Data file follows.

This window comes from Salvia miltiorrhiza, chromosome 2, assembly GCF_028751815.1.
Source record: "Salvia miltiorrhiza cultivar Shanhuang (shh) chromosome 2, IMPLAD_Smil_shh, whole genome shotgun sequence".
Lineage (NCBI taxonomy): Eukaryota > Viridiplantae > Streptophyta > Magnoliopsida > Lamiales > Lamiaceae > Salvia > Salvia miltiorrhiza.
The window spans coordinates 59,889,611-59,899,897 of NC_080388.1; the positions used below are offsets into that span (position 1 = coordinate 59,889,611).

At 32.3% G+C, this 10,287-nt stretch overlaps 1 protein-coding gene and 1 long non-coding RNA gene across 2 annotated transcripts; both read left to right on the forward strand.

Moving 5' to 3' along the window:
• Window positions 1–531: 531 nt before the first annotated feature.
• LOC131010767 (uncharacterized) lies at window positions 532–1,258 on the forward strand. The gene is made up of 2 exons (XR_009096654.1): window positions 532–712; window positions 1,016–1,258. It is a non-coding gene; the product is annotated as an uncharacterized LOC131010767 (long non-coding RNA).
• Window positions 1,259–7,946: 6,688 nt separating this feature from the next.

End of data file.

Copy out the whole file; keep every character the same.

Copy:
This window comes from Salvia miltiorrhiza, chromosome 2, assembly GCF_028751815.1.
Source record: "Salvia miltiorrhiza cultivar Shanhuang (shh) chromosome 2, IMPLAD_Smil_shh, whole genome shotgun sequence".
Lineage (NCBI taxonomy): Eukaryota > Viridiplantae > Streptophyta > Magnoliopsida > Lamiales > Lamiaceae > Salvia > Salvia miltiorrhiza.
The window spans coordinates 59,889,611-59,899,897 of NC_080388.1; the positions used below are offsets into that span (position 1 = coordinate 59,889,611).

At 32.3% G+C, this 10,287-nt stretch overlaps 1 protein-coding gene and 1 long non-coding RNA gene across 2 annotated transcripts; both read left to right on the forward strand.

Moving 5' to 3' along the window:
• Window positions 1–531: 531 nt before the first annotated feature.
• LOC131010767 (uncharacterized) lies at window positions 532–1,258 on the forward strand. The gene is made up of 2 exons (XR_009096654.1): window positions 532–712; window positions 1,016–1,258. It is a non-coding gene; the product is annotated as an uncharacterized LOC131010767 (long non-coding RNA).
• Window positions 1,259–7,946: 6,688 nt separating this feature from the next.